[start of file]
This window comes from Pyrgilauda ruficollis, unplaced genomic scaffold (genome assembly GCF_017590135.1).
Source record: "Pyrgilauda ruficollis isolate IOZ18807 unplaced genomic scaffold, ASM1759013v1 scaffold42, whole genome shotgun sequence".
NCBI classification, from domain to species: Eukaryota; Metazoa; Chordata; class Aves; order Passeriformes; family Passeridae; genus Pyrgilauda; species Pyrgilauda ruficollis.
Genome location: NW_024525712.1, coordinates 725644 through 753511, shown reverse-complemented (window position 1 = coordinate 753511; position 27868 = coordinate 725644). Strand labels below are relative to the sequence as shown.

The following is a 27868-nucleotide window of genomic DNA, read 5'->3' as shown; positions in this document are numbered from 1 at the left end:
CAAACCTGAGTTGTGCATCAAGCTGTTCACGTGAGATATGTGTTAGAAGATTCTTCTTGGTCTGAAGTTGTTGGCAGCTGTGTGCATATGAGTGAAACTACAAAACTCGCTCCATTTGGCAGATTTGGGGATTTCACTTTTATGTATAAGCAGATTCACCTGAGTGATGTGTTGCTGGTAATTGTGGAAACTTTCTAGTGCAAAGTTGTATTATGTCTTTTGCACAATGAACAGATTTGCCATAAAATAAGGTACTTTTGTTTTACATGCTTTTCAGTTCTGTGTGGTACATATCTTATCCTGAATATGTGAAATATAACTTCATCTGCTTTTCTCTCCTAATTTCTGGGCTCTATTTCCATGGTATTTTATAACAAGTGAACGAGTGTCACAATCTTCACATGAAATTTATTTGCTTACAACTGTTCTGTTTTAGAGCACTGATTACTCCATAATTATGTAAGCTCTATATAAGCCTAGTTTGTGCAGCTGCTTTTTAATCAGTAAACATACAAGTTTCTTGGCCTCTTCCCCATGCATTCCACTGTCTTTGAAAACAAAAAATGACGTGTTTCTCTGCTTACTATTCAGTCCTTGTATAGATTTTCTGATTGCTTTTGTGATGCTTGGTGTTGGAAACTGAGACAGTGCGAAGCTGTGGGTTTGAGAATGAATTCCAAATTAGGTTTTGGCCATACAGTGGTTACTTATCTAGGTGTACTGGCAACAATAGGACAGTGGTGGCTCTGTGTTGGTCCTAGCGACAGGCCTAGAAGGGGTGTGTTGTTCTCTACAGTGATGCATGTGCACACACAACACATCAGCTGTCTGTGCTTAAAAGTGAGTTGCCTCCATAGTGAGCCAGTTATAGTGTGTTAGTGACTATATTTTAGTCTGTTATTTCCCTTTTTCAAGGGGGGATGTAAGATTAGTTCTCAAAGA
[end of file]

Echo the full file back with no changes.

This window comes from Pyrgilauda ruficollis, unplaced genomic scaffold (genome assembly GCF_017590135.1).
Source record: "Pyrgilauda ruficollis isolate IOZ18807 unplaced genomic scaffold, ASM1759013v1 scaffold42, whole genome shotgun sequence".
NCBI classification, from domain to species: Eukaryota; Metazoa; Chordata; class Aves; order Passeriformes; family Passeridae; genus Pyrgilauda; species Pyrgilauda ruficollis.
Genome location: NW_024525712.1, coordinates 725644 through 753511, shown reverse-complemented (window position 1 = coordinate 753511; position 27868 = coordinate 725644). Strand labels below are relative to the sequence as shown.

The following is a 27868-nucleotide window of genomic DNA, read 5'->3' as shown; positions in this document are numbered from 1 at the left end:
CAAACCTGAGTTGTGCATCAAGCTGTTCACGTGAGATATGTGTTAGAAGATTCTTCTTGGTCTGAAGTTGTTGGCAGCTGTGTGCATATGAGTGAAACTACAAAACTCGCTCCATTTGGCAGATTTGGGGATTTCACTTTTATGTATAAGCAGATTCACCTGAGTGATGTGTTGCTGGTAATTGTGGAAACTTTCTAGTGCAAAGTTGTATTATGTCTTTTGCACAATGAACAGATTTGCCATAAAATAAGGTACTTTTGTTTTACATGCTTTTCAGTTCTGTGTGGTACATATCTTATCCTGAATATGTGAAATATAACTTCATCTGCTTTTCTCTCCTAATTTCTGGGCTCTATTTCCATGGTATTTTATAACAAGTGAACGAGTGTCACAATCTTCACATGAAATTTATTTGCTTACAACTGTTCTGTTTTAGAGCACTGATTACTCCATAATTATGTAAGCTCTATATAAGCCTAGTTTGTGCAGCTGCTTTTTAATCAGTAAACATACAAGTTTCTTGGCCTCTTCCCCATGCATTCCACTGTCTTTGAAAACAAAAAATGACGTGTTTCTCTGCTTACTATTCAGTCCTTGTATAGATTTTCTGATTGCTTTTGTGATGCTTGGTGTTGGAAACTGAGACAGTGCGAAGCTGTGGGTTTGAGAATGAATTCCAAATTAGGTTTTGGCCATACAGTGGTTACTTATCTAGGTGTACTGGCAACAATAGGACAGTGGTGGCTCTGTGTTGGTCCTAGCGACAGGCCTAGAAGGGGTGTGTTGTTCTCTACAGTGATGCATGTGCACACACAACACATCAGCTGTCTGTGCTTAAAAGTGAGTTGCCTCCATAGTGAGCCAGTTATAGTGTGTTAGTGACTATATTTTAGTCTGTTATTTCCCTTTTTCAAGGGGGGATGTAAGATTAGTTCTCAAAGA